Rentguard claims lower commissions were unfairly imposed


Rentguard Insurance is suing Towergate Underwriting for more than £300,000 in a dispute over allegedly withheld commissions and commission cuts.

RGA Underwriting, which trades as Rentguard, claims it is owed at least £300,000 in commissions for introducing business from online broker CIA to Towergate.

According to documents filed at the High Court, Rentguard had placed policies from CIA with Towergate Underwriting since 2008.

Of the premium clients paid, CIA kept a 25% commission and Rentguard held onto 17.5%.

The remaining 57.5% of the premium payment was shared between Towergate and its capacity provider RSA.

But following negotiations in November 2009, Rentguard agreed to cut its commission to 7.5% as Towergate sought to write more business directly with CIA.

Towergate and Rentguard disagree, however, on whether the agreement covered new business or just renewals.

Rentguard said Towergate should pay it 7.5% commission on any business it received from CIA.

However Towergate argued the agreement only applied to renewals – and that it owed Rentguard nothing for new business it won from CIA.

By June 2011, according to figures given to RGA by CIA, the online broker was placing £400,000 of premium with Towergate per month.

For this volume of business, Rentguard said it should have been paid £30,000 per month instead of the £3,880 it actually received.

“[Rentguard] is not able to say whether [Towergate’s] failure to provide accurate data or to pay the correct contractual commission was an honest mistake or carried out with [Rentguard’s] knowledge,” the company said.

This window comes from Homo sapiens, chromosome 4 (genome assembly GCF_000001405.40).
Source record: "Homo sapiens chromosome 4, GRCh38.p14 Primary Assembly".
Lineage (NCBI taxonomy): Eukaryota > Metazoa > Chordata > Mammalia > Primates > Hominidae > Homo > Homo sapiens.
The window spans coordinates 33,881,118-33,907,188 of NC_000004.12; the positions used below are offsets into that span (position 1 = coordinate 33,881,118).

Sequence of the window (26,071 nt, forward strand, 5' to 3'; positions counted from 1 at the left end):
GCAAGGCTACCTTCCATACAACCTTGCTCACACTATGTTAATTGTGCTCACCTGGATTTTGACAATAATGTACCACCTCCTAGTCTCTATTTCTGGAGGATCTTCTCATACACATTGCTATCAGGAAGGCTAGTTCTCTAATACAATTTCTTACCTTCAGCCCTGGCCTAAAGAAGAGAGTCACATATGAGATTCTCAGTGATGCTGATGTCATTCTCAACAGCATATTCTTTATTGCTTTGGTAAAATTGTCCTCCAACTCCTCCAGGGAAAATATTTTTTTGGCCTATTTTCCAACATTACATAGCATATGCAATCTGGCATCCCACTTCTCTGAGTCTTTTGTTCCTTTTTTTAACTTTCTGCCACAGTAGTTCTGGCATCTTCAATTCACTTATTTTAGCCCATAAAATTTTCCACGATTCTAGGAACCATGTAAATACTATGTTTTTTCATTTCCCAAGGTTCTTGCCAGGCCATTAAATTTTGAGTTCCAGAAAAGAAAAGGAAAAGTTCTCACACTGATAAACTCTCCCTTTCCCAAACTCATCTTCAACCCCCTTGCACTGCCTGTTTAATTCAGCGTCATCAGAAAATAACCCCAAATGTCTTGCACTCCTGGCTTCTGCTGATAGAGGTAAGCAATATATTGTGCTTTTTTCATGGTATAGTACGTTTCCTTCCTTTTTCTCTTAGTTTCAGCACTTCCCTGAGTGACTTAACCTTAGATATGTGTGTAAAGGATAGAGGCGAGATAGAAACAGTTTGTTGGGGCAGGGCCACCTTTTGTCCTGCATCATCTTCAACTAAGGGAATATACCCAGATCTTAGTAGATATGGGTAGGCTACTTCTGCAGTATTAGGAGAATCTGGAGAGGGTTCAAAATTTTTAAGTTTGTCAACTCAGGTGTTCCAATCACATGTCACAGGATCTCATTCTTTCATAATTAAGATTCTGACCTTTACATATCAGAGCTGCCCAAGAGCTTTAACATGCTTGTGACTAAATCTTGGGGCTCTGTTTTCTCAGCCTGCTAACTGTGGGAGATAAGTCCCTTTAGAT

By November, Rentguard claimed that Towergate owed it £135,038.

RGA eventually agreed to settle the dispute in December 2011 after it was offered £475,000, for agreeing, it said “in principle” to accept future reduced commissions of 2.5%.

However RGA disagreed on other clauses in the new contract. And with no finalised agreement in place, RGA claimed this meant the 7.5% commission was still in place.

Towergate said the agreement was valid, and paid the lower commission of 2.5% between January 2012 until April 2013.

Negotiations finally broke down after RGA rejected a proposed further commission cut to 0.5%.

By May 2013 Towergate had stopped paying the commissions.

This, Towergate said, was based on a clause in the December 2011 agreement that it would only pay commission as long as RGA’s account remained above £5m in gross written premium.

RGA said it later obtained new information that showed it was owed “well in excess” of £475,000. If it had known, it would not have accepted the earlier settlement.

RGA also claimed that Towergate refused to supply it with full details of its transactions with CIA, which would have allowed it to check that it was paid the right amount.

But Towergate said it had never agreed to let RGA audit its numbers.

Insurance Times understands the parties are in discussions over a possible settlement.